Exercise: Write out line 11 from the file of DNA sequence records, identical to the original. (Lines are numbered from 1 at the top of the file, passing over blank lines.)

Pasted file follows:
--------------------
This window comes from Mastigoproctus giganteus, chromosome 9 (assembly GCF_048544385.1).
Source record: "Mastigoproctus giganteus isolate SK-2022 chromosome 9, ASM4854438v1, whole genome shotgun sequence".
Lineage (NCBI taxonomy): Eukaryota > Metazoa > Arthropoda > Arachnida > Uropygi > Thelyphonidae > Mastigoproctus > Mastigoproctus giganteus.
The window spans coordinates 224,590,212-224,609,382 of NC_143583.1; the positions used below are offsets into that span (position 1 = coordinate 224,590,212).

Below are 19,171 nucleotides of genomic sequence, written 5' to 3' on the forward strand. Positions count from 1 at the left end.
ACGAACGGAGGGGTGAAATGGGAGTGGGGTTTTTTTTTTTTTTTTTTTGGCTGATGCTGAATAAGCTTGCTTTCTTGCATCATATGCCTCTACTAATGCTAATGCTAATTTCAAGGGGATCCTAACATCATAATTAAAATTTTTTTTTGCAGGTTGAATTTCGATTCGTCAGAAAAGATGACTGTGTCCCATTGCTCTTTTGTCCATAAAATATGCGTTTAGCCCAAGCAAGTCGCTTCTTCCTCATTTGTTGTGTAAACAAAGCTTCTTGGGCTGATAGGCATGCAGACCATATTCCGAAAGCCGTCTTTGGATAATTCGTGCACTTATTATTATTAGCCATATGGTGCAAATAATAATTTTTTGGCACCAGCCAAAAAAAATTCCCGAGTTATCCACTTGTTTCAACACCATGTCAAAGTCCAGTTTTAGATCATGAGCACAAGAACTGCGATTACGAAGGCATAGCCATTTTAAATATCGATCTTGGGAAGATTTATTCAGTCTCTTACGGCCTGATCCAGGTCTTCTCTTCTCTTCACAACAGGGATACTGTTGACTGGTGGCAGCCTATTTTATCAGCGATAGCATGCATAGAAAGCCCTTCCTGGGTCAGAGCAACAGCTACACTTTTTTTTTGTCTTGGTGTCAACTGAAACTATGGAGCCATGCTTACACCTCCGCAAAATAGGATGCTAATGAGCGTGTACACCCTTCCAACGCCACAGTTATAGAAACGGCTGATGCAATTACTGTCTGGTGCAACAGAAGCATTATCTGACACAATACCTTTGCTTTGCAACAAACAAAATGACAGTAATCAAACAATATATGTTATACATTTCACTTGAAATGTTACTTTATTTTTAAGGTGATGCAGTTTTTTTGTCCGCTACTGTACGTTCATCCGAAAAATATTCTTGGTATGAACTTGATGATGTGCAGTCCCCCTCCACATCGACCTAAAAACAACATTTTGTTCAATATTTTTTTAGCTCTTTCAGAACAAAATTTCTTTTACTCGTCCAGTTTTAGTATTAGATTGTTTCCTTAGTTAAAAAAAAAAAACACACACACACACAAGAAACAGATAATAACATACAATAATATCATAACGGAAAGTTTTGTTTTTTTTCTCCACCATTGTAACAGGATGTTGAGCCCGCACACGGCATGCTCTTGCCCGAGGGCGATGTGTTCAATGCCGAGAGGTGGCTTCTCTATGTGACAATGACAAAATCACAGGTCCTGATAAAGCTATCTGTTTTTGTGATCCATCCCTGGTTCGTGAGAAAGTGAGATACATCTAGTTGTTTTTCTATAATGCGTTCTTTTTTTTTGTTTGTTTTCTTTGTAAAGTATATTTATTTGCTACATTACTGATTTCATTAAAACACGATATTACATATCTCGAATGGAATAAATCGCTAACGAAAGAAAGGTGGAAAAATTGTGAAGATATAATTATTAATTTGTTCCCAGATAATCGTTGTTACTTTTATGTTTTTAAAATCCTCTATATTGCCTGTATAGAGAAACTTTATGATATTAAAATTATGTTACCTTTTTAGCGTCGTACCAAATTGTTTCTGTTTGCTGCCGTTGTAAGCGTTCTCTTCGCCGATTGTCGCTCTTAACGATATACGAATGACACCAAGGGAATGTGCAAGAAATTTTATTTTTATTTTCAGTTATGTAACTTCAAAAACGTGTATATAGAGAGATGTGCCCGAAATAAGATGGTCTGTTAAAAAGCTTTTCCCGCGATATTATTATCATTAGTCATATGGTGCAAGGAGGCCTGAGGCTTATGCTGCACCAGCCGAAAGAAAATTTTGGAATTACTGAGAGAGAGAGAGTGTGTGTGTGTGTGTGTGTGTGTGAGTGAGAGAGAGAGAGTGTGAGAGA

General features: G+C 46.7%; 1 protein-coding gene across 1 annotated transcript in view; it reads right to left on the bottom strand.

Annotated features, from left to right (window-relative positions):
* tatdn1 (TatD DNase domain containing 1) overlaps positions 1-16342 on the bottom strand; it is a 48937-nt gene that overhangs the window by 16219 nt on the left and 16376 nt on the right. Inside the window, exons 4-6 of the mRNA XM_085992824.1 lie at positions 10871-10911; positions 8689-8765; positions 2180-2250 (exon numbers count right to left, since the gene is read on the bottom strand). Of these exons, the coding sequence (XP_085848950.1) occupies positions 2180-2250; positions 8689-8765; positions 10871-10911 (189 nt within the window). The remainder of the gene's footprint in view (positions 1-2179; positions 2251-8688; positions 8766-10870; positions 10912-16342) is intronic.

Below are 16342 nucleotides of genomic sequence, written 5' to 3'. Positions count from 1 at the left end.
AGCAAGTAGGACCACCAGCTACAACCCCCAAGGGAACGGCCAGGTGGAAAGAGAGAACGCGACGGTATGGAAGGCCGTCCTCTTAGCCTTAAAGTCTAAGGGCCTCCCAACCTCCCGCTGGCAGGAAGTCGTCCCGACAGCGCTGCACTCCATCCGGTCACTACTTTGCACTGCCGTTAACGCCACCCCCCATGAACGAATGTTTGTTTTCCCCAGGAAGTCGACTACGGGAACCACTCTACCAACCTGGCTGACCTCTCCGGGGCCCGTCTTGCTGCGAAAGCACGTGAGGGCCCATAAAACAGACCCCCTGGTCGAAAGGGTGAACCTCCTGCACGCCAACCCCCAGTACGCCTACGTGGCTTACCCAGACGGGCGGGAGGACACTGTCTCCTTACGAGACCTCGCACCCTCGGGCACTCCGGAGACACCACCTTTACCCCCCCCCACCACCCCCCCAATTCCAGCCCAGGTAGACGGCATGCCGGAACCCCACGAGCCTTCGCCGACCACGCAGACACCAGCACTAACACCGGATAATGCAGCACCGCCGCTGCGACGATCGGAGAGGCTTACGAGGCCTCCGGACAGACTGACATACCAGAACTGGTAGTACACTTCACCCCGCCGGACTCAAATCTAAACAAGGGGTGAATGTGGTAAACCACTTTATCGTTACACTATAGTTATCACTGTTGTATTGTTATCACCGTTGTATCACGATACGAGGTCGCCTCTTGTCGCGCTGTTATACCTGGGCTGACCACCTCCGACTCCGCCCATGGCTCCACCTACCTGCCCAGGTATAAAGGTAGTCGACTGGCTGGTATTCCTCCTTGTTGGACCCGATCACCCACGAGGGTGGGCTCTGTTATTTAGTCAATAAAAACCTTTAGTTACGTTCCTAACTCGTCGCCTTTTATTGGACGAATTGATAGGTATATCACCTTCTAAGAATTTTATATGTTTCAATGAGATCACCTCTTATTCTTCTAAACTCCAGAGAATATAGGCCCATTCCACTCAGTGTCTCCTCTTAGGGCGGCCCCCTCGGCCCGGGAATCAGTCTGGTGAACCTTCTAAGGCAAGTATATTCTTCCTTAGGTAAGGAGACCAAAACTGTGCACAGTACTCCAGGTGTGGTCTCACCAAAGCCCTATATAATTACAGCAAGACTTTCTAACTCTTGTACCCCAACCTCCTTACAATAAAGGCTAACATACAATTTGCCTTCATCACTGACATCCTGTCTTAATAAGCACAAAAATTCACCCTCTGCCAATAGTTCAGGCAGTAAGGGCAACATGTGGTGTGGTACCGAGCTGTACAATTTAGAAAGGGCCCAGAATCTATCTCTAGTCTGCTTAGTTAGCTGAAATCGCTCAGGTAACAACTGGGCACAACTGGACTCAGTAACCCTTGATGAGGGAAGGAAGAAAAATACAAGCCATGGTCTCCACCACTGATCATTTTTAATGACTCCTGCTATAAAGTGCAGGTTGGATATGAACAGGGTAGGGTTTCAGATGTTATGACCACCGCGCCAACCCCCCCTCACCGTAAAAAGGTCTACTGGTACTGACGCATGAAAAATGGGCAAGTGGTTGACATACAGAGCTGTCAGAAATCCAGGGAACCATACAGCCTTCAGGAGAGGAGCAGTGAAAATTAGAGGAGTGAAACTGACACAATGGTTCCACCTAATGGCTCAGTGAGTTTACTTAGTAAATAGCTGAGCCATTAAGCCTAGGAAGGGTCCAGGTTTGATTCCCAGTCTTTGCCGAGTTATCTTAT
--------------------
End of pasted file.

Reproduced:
AGCAAGTAGGACCACCAGCTACAACCCCCAAGGGAACGGCCAGGTGGAAAGAGAGAACGCGACGGTATGGAAGGCCGTCCTCTTAGCCTTAAAGTCTAAGGGCCTCCCAACCTCCCGCTGGCAGGAAGTCGTCCCGACAGCGCTGCACTCCATCCGGTCACTACTTTGCACTGCCGTTAACGCCACCCCCCATGAACGAATGTTTGTTTTCCCCAGGAAGTCGACTACGGGAACCACTCTACCAACCTGGCTGACCTCTCCGGGGCCCGTCTTGCTGCGAAAGCACGTGAGGGCCCATAAAACAGACCCCCTGGTCGAAAGGGTGAACCTCCTGCACGCCAACCCCCAGTACGCCTACGTGGCTTACCCAGACGGGCGGGAGGACACTGTCTCCTTACGAGACCTCGCACCCTCGGGCACTCCGGAGACACCACCTTTACCCCCCCCCACCACCCCCCCAATTCCAGCCCAGGTAGACGGCATGCCGGAACCCCACGAGCCTTCGCCGACCACGCAGACACCAGCACTAACACCGGATAATGCAGCACCGCCGCTGCGACGATCGGAGAGGCTTACGAGGCCTCCGGACAGACTGACATACCAGAACTGGTAGTACACTTCACCCCGCCGGACTCAAATCTAAACAAGGGGTGAATGTGGTAAACCACTTTATCGTTACACTATAGTTATCACTGTTGTATTGTTATCACCGTTGTATCACGATACGAGGTCGCCTCTTGTCGCGCTGTTATACCTGGGCTGACCACCTCCGACTCCGCCCATGGCTCCACCTACCTGCCCAGGTATAAAGGTAGTCGACTGGCTGGTATTCCTCCTTGTTGGACCCGATCACCCACGAGGGTGGGCTCTGTTATTTAGTCAATAAAAACCTTTAGTTACGTTCCTAACTCGTCGCCTTTTATTGGACGAATTGATAGGTATATCACCTTCTAAGAATTTTATATGTTTCAATGAGATCACCTCTTATTCTTCTAAACTCCAGAGAATATAGGCCCATTCCACTCAGTGTCTCCTCTTAGGGCGGCCCCCTCGGCCCGGGAATCAGTCTGGTGAACCTTCTAAGGCAAGTATATTCTTCCTTAGGTAAGGAGACCAAAACTGTGCACAGTACTCCAGGTGTGGTCTCACCAAAGCCCTATATAATTACAGCAAGACTTTCTAACTCTTGTACCCCAACCTCCTTACAATAAAGGCTAACATACAATTTGCCTTCATCACTGACATCCTGTCTTAATAAGCACAAAAATTCACCCTCTGCCAATAGTTCAGGCAGTAAGGGCAACATGTGGTGTGGTACCGAGCTGTACAATTTAGAAAGGGCCCAGAATCTATCTCTAGTCTGCTTAGTTAGCTGAAATCGCTCAGGTAACAACTGGGCACAACTGGACTCAGTAACCCTTGATGAGGGAAGGAAGAAAAATACAAGCCATGGTCTCCACCACTGATCATTTTTAATGACTCCTGCTATAAAGTGCAGGTTGGATATGAACAGGGTAGGGTTTCAGATGTTATGACCACCGCGCCAACCCCCCCTCACCGTAAAAAGGTCTACTGGTACTGACGCATGAAAAATGGGCAAGTGGTTGACATACAGAGCTGTCAGAAATCCAGGGAACCATACAGCCTTCAGGAGAGGAGCAGTGAAAATTAGAGGAGTGAAACTGACACAATGGTTCCACCTAATGGCTCAGTGAGTTTACTTAGTAAATAGCTGAGCCATTAAGCCTAGGAAGGGTCCAGGTTTGATTCCCAGTCTTTGCCGAGTTATCTTAT